1. Helpful Colin avatar

      Hi Janine,

      It’s supposed to stay on the post at all times. If you turn it upside down it should still remain in situ even though gravity is trying to make it drop off. In fact if you turn it upside down and try to pull it off a little it should flirt back on when you let go.

      I seem to remember seeing posts on the internet in the past about this problem but I don’t remember a particular solution. Except there is a solution held by fixya but I think you need to phone them to get the answer. That might cost you.

      The whisk has magnets in it (prove it by spinning it over a compass). Inside there is a motor with magnets on the spindle which interact with the magnets in the whisk and spin it around. The attraction between the two sets of magnets is what holds the whisk onto the post.

      I think that if the whisk jumps off the post there is something wrong with the orientation of these magnets in manufacture or they have lost some of their magnetism since.

      Mine have never come off on either my Aeroccino 3 or 4.

      If it’s still under guarantee you might want to get it replaced. If a friend has one try swapping whisks to see what happens.

      Good Luck.

      Regards, Colin.

  12. Ned avatar

    Is peeling coating from Nespresso a common issue? The bottom where the coating meets the sides has peeled in some areas, actual flakes of the coating have fallen out. Is this a health issue? Additional coating could be in our oat milk! Please advise.

    1. Helpful Colin avatar

      Hi Ned,
      Sorry to here your non-stick coating is flaking off. I’m using my second Nespresso milk frother and I’ve not had a problem like this with either of them. I have however had a problem with a Dualit frother. See my post Is My Dualit Model DMF2 Milk Frother Corroding?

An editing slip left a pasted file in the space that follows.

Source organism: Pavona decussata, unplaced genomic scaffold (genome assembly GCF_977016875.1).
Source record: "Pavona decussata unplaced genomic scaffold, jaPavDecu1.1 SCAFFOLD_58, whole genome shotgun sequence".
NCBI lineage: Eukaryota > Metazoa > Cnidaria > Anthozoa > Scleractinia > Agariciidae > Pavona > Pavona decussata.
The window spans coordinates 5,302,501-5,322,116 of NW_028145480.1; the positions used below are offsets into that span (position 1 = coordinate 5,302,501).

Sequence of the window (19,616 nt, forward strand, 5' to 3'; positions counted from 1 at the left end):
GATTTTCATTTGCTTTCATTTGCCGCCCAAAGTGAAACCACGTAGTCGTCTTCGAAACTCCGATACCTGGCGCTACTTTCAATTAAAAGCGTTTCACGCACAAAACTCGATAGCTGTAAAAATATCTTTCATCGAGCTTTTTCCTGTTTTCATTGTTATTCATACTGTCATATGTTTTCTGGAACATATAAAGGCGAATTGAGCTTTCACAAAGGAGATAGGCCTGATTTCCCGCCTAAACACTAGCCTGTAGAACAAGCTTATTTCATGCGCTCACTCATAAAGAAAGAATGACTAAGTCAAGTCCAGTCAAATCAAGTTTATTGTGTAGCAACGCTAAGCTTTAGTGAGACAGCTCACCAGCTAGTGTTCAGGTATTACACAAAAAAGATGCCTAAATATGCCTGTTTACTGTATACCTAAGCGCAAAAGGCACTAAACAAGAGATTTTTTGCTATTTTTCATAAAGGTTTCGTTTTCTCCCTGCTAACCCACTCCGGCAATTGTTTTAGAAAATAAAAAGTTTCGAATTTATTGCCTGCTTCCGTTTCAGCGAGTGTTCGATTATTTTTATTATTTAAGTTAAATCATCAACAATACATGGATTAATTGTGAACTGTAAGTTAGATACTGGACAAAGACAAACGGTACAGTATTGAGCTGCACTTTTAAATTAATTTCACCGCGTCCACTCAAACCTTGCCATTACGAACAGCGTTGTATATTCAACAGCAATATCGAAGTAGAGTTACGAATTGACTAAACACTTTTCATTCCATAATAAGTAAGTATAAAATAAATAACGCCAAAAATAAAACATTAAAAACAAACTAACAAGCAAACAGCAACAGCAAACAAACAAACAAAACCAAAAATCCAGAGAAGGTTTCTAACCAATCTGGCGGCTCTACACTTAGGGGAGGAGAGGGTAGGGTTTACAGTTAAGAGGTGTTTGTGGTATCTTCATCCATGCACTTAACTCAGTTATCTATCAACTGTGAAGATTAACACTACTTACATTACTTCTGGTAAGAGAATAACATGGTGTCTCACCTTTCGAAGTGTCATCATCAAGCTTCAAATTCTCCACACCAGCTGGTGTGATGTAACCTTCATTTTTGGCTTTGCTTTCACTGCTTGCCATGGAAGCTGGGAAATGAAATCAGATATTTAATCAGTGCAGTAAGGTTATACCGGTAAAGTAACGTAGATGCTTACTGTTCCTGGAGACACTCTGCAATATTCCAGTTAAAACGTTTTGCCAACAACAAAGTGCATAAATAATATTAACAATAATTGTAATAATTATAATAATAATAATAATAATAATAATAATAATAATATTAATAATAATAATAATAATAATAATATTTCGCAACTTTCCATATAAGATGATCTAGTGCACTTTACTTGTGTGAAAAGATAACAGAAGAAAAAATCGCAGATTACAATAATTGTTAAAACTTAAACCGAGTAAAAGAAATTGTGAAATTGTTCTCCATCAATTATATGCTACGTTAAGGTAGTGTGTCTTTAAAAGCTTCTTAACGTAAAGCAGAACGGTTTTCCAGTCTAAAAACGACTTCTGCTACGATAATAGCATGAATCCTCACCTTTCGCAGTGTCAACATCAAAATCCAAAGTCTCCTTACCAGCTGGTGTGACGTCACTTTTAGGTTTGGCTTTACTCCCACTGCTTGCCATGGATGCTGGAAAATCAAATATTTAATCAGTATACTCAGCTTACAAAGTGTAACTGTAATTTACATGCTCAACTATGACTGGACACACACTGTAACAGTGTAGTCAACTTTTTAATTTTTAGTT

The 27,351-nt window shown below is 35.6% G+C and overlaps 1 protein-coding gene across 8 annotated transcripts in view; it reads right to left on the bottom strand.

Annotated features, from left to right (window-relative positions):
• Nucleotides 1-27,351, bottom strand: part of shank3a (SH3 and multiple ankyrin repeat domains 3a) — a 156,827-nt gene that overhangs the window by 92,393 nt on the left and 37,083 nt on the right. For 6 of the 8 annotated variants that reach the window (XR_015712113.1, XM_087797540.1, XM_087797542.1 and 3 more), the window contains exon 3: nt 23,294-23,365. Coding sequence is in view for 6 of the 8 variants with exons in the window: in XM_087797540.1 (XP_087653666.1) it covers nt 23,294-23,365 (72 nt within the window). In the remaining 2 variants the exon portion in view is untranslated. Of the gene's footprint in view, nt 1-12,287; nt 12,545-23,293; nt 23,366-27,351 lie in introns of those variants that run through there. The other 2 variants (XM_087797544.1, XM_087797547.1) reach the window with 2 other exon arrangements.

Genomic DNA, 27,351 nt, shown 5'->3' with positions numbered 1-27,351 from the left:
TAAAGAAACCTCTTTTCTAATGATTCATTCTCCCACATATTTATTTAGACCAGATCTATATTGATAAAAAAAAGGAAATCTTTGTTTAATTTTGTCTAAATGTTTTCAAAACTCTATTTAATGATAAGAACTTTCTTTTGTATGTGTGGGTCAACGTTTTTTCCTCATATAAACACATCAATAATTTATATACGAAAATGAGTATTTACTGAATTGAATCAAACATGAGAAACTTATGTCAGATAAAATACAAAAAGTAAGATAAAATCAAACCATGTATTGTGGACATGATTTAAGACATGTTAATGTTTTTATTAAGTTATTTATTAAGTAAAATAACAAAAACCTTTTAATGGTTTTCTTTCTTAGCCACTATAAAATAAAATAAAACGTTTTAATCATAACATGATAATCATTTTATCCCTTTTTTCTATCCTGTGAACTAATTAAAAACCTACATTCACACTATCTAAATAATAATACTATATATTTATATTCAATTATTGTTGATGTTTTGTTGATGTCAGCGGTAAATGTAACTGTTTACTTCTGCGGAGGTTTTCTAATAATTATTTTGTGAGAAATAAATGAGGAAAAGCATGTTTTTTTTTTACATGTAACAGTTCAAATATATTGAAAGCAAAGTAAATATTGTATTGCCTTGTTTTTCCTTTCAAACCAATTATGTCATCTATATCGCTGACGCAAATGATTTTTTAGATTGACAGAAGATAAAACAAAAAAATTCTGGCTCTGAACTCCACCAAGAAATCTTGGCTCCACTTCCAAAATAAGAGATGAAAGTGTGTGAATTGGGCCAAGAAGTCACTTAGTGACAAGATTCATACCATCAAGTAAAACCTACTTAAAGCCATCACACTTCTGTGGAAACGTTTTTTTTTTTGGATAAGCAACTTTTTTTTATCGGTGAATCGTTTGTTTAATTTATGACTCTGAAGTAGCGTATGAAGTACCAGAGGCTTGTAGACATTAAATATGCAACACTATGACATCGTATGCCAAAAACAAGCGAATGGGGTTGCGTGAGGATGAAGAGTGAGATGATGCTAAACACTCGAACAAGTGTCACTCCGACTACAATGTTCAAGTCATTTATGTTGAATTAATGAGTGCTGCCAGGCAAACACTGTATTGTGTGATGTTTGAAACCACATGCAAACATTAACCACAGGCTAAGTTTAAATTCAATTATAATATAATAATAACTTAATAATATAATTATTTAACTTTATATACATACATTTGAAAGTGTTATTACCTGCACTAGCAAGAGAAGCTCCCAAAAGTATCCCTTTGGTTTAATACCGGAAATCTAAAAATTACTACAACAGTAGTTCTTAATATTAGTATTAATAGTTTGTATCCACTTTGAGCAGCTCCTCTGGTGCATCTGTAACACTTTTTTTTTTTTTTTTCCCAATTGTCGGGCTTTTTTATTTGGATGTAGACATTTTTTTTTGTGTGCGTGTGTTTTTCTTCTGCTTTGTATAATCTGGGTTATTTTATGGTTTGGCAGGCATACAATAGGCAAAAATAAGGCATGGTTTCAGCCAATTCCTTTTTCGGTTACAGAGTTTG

I personally think you won’t come to any harm and cite this article in Scientific American. However I wouldn’t want to continue ingesting pieces of the coating. Teflon is also referred to in the UK as PTFE (These letters are taken from the four parts of the chemical name Poly-Tetra-Fluoro-Ethylene.) It is a presumption by me that that is what they are coated with.
      My advice is to complain about the problem if it is still under guarantee and if you haven’t done anything to cause it.
      Regards, Colin.

  13. Kevin D. Shipman avatar

    This is way too complicated. There is a simple and completely effective solution. After frothing put about 1/2 inch of water into the frother. Add just two drops of Dawn and run the unit. Voila! Perfectly clean even after having been stained for a couple of years.

  14. Chris Knight avatar
    Chris Knight

    I cleaned mine of stubborn burnt on deposits using very hot caustic soda solution – all came off in minutes.
    Hot caustic soda is potentially dangerous of course but with care it offers a great solution to this problem. Boil water in a kettle – put some in a plastic jug, carefully add soda slowly – it will ‘fizz’ then add to the dirty frother. Leave a while and rinse out – don’t get any on your hands!

  15. Jim Baidacoff avatar
    Jim Baidacoff

    Hi Colin. We’ve had our Aeroccino for a number of years now and it still works (and we keep it clean). The problem I have been facing recently is that the frother is frequently throwing its plain whisk off the post. Is this a problem you have heard of.

    Thank you for your consideration. Sorry if I’ve posted this to an incorrect forum. It was the most useful one I found.

    1. Helpful Colin avatar

      Hi Jim,
      I first came across this soon after I wrote my article. All I know is what is on the internet about it. There maybe something wrong with the magnets in the whisk. The magnets couple with those on the motor spindle underneath.
      I searched for you and found this:
      I hope it helps.
      Regards, Colin.

      1. Jim Baidacoff avatar
        Jim Baidacoff

        Thank you